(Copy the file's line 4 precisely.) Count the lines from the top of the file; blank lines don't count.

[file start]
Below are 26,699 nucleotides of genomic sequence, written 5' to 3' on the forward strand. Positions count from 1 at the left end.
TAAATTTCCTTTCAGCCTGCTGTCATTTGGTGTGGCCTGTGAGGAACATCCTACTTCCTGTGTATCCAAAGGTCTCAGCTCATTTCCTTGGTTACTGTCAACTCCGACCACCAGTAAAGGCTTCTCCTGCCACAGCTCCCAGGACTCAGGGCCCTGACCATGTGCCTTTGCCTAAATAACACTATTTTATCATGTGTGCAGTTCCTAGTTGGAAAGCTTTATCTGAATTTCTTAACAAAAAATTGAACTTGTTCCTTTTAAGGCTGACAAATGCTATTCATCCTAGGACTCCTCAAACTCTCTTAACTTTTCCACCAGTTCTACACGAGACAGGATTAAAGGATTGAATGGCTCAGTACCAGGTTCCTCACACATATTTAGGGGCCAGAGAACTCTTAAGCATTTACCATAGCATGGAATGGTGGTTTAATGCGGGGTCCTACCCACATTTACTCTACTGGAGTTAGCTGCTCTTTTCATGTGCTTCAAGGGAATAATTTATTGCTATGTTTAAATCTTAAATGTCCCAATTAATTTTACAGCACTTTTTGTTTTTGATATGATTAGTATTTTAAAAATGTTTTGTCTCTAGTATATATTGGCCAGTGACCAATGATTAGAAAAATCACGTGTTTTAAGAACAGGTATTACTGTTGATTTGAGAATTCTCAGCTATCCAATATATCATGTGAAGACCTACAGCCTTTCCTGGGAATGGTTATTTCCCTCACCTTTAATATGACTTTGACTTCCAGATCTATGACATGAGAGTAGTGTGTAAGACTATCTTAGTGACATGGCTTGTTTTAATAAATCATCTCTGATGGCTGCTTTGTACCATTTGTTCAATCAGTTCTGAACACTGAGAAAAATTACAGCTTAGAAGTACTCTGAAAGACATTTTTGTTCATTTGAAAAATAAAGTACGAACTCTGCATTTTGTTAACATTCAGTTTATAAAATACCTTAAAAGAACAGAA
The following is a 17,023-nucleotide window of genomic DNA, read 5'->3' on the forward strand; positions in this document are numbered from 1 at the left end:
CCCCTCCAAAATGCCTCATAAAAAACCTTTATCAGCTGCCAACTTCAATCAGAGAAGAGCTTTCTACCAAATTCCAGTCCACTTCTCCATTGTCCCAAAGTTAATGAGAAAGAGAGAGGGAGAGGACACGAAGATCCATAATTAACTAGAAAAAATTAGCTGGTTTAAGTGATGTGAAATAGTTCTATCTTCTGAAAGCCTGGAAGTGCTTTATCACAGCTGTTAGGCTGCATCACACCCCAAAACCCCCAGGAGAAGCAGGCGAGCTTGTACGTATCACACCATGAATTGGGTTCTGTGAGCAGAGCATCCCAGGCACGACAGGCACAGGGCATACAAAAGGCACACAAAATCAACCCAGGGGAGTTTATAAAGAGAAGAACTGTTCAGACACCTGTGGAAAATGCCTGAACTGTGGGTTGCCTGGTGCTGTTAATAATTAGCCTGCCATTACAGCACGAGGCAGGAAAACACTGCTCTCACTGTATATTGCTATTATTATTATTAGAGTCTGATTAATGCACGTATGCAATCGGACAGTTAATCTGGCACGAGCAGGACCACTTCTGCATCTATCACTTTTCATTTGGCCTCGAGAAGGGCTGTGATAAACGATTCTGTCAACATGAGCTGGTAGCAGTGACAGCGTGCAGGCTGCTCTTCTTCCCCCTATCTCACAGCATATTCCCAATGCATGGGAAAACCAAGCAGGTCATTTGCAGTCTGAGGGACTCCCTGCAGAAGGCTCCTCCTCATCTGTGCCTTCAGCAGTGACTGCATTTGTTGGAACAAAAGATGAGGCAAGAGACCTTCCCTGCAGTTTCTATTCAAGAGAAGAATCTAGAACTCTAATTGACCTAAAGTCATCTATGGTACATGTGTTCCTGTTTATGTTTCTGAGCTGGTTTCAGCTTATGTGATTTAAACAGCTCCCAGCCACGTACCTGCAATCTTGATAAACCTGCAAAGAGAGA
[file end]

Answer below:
CCCCTCCAAAATGCCTCATAAAAAACCTTTATCAGCTGCCAACTTCAATCAGAGAAGAGCTTTCTACCAAATTCCAGTCCACTTCTCCATTGTCCCAAAGTTAATGAGAAAGAGAGAGGGAGAGGACACGAAGATCCATAATTAACTAGAAAAAATTAGCTGGTTTAAGTGATGTGAAATAGTTCTATCTTCTGAAAGCCTGGAAGTGCTTTATCACAGCTGTTAGGCTGCATCACACCCCAAAACCCCCAGGAGAAGCAGGCGAGCTTGTACGTATCACACCATGAATTGGGTTCTGTGAGCAGAGCATCCCAGGCACGACAGGCACAGGGCATACAAAAGGCACACAAAATCAACCCAGGGGAGTTTATAAAGAGAAGAACTGTTCAGACACCTGTGGAAAATGCCTGAACTGTGGGTTGCCTGGTGCTGTTAATAATTAGCCTGCCATTACAGCACGAGGCAGGAAAACACTGCTCTCACTGTATATTGCTATTATTATTATTAGAGTCTGATTAATGCACGTATGCAATCGGACAGTTAATCTGGCACGAGCAGGACCACTTCTGCATCTATCACTTTTCATTTGGCCTCGAGAAGGGCTGTGATAAACGATTCTGTCAACATGAGCTGGTAGCAGTGACAGCGTGCAGGCTGCTCTTCTTCCCCCTATCTCACAGCATATTCCCAATGCATGGGAAAACCAAGCAGGTCATTTGCAGTCTGAGGGACTCCCTGCAGAAGGCTCCTCCTCATCTGTGCCTTCAGCAGTGACTGCATTTGTTGGAACAAAAGATGAGGCAAGAGACCTTCCCTGCAGTTTCTATTCAAGAGAAGAATCTAGAACTCTAATTGACCTAAAGTCATCTATGGTACATGTGTTCCTGTTTATGTTTCTGAGCTGGTTTCAGCTTATGTGATTTAAACAGCTCCCAGCCACGTACCTGCAATCTTGATAAACCTGCAAAGAGAGA